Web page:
We'll be forthright. The blatant dishonesty by some in the beef business really makes us angry. Usually, the promotional materials are technically true, but are misleading, and take advantage of the consumer's confusion or lack of knowledge. Read carefully. Even better, know your producer. We are glad to answer any questions you have with complete honesty.
“Grass-fed” or “Grass-grown.”
There are no USDA guidelines for use of these terms on labels. Animals
may have been taken off grain rations only for the last few weeks of their
lives, or may be fed a grass-based diet while continuing supplementation
with high levels of grain or other materials. Some companies advertise
their cattle as "grass-fed" although the fine print adds "grain finished
for flavor" and animals spend at least 90 days in a feedlot. None
of these approaches provides the benefits of truly grass grown beef.
Be sure to learn the actual production protocols by reading websites carefully
or contacting the producer.
"No antibiotics" With the
justifiable concern about antibiotic use in livestock, we have seen this
claim become more common. Unfortunately, if you read the fine print,
what is really being claimed is that the animals are not fed low level
antibiotics while in the feedlot (a practice that increases feed efficiency
and decreases the incidence of illness--read
more). These animals can be, however, treated with antibiotics
if they become sick, and the only protection you have is the standard recommended
withdrawal time. The percentage of animals in a feedlot requiring
treatment for illness depends on the management of the feedlot, the density
of animals, the weather, and the presence of disease.
“Free ranging” or “free roaming”
may be used on labels if the producer can demonstrate that the animal has
been “allowed access to the outside.” This can still mean that the
animal spent much of its time in a feedlot or inside on a concrete slab.
“All Natural” may be used on any
meat that has been “minimally processed and containing no artificial ingredients.”
This simply means that no chemicals can be added to the meat during or
after processing. Note that meat still gets a chemical disinfectant
bath during processing to try to reduce the E. coli on the carcass.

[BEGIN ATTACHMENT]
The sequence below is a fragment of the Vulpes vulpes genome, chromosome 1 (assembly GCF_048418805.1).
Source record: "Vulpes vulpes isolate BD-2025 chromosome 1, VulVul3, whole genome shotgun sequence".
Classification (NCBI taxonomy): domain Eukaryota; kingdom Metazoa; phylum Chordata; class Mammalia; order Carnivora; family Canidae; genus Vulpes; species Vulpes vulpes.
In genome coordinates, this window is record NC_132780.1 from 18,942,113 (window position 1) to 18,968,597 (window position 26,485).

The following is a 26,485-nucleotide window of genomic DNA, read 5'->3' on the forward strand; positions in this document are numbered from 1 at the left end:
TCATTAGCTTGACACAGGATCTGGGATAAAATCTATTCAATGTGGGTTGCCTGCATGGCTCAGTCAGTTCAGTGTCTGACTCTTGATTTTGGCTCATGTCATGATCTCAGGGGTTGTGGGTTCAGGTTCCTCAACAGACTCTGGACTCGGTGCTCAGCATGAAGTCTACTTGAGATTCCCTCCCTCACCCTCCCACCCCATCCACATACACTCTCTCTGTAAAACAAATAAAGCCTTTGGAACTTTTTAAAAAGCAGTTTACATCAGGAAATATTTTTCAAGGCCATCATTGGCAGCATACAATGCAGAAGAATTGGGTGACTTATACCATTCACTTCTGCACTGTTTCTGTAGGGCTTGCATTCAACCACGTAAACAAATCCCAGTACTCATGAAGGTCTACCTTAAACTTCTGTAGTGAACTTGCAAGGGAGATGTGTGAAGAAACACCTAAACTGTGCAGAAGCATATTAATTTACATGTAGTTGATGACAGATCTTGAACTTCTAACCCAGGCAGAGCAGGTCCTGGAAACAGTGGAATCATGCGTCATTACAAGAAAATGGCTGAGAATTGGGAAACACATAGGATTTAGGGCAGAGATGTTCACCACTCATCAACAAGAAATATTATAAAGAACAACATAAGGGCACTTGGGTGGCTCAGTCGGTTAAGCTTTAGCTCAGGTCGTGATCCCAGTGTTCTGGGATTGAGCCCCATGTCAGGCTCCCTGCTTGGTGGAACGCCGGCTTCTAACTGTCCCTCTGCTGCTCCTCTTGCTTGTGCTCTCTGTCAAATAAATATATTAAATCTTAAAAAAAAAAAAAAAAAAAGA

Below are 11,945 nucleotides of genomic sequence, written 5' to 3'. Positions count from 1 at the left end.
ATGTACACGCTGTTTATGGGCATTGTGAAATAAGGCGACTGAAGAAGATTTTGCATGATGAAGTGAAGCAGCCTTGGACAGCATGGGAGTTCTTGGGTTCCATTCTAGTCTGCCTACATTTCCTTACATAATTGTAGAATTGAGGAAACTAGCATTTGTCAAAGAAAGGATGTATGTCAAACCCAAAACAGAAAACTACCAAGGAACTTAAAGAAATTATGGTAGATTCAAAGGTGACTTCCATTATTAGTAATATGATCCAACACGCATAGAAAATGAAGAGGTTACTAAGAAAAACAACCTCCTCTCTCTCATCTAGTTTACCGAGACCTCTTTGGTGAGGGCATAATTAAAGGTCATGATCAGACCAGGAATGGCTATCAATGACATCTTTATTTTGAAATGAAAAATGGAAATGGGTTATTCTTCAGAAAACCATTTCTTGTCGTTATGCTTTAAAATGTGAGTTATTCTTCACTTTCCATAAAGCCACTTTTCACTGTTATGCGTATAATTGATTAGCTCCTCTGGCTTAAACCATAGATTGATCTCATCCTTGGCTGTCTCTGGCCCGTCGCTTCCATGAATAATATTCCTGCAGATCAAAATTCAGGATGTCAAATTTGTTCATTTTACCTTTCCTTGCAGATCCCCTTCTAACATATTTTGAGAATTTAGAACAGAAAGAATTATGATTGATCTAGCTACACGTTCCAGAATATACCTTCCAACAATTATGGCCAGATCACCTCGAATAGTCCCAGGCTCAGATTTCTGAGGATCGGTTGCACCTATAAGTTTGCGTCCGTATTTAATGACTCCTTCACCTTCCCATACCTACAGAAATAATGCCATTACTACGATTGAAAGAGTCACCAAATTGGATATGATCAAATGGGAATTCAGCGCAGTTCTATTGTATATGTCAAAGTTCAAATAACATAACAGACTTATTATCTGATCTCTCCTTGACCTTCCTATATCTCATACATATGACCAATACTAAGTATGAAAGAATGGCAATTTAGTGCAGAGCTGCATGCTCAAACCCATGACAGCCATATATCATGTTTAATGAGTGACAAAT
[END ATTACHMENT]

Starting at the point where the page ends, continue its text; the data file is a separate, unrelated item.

The "natural" label does not exclude meats raised using feed-grade antibiotics
or hormone implants, nor does it exclude animals raised in a feedlot.
The USDA does not regulate this term on labels, meaning that meat labeled
as such is not given any additional inspection.
“No Added Hormones” All steroid
hormone products marketed in the U.S. for increasing rate of growth in
beef cattle are sold as implantable pellets and are designed to deliver
the hormones at a slow, constant rate when injected subcutaneously under
the skin of the animal's ear. Because the USDA does allow the use
of a number of hormones on beef, the terms “no hormones administered” or
"no synthetic hormones" means no hormones in the form of implants have
been used over the lifetime of the animal. Use of the term “hormone free”
is considered “unapprovable” by USDA on any meat products because all animals
have natural levels of hormones.
“USDA inspected” does not necessarily
mean grown in the USA. Consider this from R-CALF (a grassroots cattle
“Organic” beef. Unfortunately,
some organic beef operations raise their animals in confinement and most
feed them grain and other feedstuff rather than their natural diet of fresh
forage. This provides an organic product that is similar in taste
and texture to typical American beef, and thus palatable to a wider range
of consumers. Research shows, however, that feeding large amounts
of grain to a ruminant compromises the health of the animal and reduces
the nutritional value of its meat whether the grain is raised organically
or conventionally. Be sure to contact your organic producer to learn
their particular protocols.
|COPYRIGHT: CARYL ELZINGA and ALDERSPRING RANCH 2002, 2003, 2004, 2005, 2006|